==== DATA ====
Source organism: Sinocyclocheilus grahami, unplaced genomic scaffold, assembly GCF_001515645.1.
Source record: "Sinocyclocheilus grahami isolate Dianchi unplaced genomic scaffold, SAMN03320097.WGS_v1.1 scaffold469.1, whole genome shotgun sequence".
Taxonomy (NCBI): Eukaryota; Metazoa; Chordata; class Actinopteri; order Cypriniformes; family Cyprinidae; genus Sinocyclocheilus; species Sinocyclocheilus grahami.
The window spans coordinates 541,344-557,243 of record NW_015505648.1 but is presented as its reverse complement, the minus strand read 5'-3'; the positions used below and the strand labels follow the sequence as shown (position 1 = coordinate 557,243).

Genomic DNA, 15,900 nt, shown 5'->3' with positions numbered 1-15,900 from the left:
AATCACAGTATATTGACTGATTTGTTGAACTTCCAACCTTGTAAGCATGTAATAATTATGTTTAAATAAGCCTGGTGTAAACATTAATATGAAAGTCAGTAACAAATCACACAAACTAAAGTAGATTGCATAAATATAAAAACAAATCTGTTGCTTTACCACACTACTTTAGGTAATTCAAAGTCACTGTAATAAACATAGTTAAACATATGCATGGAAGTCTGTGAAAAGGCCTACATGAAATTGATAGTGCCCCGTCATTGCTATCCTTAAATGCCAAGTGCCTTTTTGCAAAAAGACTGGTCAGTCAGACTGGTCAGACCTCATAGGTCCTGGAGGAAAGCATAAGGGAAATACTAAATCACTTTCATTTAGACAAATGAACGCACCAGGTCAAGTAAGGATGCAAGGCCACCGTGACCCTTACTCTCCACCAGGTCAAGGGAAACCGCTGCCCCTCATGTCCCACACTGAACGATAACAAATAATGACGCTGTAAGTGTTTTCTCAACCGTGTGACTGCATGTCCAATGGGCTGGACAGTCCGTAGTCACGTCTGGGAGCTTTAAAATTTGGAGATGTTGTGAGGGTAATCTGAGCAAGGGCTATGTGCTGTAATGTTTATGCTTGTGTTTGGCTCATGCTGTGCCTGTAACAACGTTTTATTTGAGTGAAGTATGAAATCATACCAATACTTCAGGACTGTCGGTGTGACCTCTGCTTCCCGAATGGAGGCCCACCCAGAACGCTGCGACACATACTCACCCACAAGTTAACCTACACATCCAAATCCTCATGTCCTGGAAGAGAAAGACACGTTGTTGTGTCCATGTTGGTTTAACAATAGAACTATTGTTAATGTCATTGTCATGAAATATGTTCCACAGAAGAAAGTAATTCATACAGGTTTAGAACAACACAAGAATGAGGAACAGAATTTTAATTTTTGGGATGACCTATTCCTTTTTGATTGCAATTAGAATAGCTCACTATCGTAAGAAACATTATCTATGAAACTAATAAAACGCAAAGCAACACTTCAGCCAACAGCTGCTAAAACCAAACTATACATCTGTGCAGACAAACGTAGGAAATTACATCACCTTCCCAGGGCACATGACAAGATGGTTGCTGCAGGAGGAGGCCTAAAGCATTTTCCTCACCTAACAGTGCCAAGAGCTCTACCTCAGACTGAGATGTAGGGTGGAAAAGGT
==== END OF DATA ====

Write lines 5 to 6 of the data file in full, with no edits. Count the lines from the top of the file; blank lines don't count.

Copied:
Genomic DNA, 15,900 nt, shown 5'->3' with positions numbered 1-15,900 from the left:
AATCACAGTATATTGACTGATTTGTTGAACTTCCAACCTTGTAAGCATGTAATAATTATGTTTAAATAAGCCTGGTGTAAACATTAATATGAAAGTCAGTAACAAATCACACAAACTAAAGTAGATTGCATAAATATAAAAACAAATCTGTTGCTTTACCACACTACTTTAGGTAATTCAAAGTCACTGTAATAAACATAGTTAAACATATGCATGGAAGTCTGTGAAAAGGCCTACATGAAATTGATAGTGCCCCGTCATTGCTATCCTTAAATGCCAAGTGCCTTTTTGCAAAAAGACTGGTCAGTCAGACTGGTCAGACCTCATAGGTCCTGGAGGAAAGCATAAGGGAAATACTAAATCACTTTCATTTAGACAAATGAACGCACCAGGTCAAGTAAGGATGCAAGGCCACCGTGACCCTTACTCTCCACCAGGTCAAGGGAAACCGCTGCCCCTCATGTCCCACACTGAACGATAACAAATAATGACGCTGTAAGTGTTTTCTCAACCGTGTGACTGCATGTCCAATGGGCTGGACAGTCCGTAGTCACGTCTGGGAGCTTTAAAATTTGGAGATGTTGTGAGGGTAATCTGAGCAAGGGCTATGTGCTGTAATGTTTATGCTTGTGTTTGGCTCATGCTGTGCCTGTAACAACGTTTTATTTGAGTGAAGTATGAAATCATACCAATACTTCAGGACTGTCGGTGTGACCTCTGCTTCCCGAATGGAGGCCCACCCAGAACGCTGCGACACATACTCACCCACAAGTTAACCTACACATCCAAATCCTCATGTCCTGGAAGAGAAAGACACGTTGTTGTGTCCATGTTGGTTTAACAATAGAACTATTGTTAATGTCATTGTCATGAAATATGTTCCACAGAAGAAAGTAATTCATACAGGTTTAGAACAACACAAGAATGAGGAACAGAATTTTAATTTTTGGGATGACCTATTCCTTTTTGATTGCAATTAGAATAGCTCACTATCGTAAGAAACATTATCTATGAAACTAATAAAACGCAAAGCAACACTTCAGCCAACAGCTGCTAAAACCAAACTATACATCTGTGCAGACAAACGTAGGAAATTACATCACCTTCCCAGGGCACATGACAAGATGGTTGCTGCAGGAGGAGGCCTAAAGCATTTTCCTCACCTAACAGTGCCAAGAGCTCTACCTCAGACTGAGATGTAGGGTGGAAAAGGT